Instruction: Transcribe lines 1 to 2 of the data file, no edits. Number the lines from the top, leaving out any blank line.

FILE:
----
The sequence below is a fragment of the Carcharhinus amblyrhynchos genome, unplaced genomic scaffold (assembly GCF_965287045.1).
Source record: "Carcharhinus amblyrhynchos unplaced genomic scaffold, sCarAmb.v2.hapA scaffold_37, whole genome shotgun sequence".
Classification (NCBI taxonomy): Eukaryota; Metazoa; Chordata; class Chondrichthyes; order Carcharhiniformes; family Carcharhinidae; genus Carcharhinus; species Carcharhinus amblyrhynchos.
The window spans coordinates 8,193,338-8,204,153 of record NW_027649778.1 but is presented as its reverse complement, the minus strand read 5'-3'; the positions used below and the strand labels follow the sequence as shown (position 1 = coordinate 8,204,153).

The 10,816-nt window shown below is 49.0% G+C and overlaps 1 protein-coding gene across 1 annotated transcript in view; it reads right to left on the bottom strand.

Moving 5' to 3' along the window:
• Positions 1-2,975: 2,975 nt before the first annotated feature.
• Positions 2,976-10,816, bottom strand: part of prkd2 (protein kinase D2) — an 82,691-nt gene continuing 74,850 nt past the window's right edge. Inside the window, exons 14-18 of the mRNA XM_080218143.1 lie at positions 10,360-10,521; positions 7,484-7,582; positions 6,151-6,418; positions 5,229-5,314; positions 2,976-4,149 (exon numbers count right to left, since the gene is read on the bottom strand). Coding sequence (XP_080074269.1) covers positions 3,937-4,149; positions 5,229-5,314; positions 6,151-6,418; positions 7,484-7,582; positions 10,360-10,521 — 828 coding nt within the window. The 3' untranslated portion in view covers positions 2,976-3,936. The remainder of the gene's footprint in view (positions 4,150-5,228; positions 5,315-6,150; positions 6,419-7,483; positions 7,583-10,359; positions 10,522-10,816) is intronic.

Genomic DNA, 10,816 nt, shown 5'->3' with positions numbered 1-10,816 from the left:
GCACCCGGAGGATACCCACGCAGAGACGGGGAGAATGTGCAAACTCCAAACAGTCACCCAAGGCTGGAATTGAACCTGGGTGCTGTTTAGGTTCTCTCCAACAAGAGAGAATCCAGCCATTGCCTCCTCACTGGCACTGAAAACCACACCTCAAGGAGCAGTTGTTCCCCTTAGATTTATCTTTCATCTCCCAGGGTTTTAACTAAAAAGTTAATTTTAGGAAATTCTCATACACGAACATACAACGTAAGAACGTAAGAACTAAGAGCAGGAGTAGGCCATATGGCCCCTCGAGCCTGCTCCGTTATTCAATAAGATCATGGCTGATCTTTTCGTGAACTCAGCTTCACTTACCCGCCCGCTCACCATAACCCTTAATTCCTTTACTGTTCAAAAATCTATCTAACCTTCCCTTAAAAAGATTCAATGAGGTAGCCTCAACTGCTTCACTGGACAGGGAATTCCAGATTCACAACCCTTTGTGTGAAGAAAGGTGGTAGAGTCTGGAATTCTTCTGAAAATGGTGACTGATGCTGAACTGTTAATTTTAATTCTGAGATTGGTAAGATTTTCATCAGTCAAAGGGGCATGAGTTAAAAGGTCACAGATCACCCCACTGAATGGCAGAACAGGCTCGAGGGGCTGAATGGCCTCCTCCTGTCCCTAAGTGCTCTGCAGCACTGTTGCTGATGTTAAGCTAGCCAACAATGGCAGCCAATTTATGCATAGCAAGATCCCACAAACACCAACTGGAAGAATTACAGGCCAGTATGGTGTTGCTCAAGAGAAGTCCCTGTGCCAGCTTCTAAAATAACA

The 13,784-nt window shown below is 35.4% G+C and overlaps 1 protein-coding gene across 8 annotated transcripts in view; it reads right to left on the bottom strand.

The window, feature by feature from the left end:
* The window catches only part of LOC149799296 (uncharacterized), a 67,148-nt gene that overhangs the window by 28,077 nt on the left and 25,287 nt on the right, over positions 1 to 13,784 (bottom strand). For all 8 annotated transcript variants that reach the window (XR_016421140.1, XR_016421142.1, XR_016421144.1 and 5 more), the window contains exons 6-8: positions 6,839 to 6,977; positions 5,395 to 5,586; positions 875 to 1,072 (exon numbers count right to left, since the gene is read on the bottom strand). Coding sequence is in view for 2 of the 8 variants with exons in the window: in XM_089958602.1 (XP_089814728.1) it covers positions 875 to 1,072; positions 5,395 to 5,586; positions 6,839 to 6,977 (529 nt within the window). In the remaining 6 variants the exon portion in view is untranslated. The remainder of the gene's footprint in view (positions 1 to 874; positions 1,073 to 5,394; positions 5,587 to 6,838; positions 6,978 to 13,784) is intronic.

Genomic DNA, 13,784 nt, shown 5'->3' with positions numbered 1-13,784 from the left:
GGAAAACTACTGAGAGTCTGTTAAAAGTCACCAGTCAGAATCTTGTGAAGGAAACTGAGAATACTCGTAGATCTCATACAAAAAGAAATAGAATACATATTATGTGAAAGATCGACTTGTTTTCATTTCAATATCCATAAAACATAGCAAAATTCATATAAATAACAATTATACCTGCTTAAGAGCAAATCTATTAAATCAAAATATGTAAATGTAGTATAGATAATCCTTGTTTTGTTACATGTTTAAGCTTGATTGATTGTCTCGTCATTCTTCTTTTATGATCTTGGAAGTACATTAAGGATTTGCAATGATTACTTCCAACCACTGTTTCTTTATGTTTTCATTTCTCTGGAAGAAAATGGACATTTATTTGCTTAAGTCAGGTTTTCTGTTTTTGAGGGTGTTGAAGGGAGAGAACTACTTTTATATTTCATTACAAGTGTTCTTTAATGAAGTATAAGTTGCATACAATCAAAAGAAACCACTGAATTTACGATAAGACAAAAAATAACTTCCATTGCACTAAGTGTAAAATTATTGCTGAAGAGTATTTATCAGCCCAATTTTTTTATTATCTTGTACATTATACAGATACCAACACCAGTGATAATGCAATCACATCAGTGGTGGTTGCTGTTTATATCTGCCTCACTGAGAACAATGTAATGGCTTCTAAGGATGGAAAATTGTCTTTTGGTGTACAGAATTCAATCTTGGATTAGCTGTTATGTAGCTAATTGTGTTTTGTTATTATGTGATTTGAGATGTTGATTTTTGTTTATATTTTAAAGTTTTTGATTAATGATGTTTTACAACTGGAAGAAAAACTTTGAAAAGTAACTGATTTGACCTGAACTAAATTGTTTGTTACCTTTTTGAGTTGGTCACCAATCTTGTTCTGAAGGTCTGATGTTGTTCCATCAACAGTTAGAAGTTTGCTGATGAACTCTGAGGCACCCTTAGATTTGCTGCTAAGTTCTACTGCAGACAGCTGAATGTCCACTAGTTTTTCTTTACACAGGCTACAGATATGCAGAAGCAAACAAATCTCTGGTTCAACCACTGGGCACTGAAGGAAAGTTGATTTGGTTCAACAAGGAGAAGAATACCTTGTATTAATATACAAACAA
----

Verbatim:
The sequence below is a fragment of the Carcharhinus amblyrhynchos genome, unplaced genomic scaffold (assembly GCF_965287045.1).
Source record: "Carcharhinus amblyrhynchos unplaced genomic scaffold, sCarAmb.v2.hapA scaffold_37, whole genome shotgun sequence".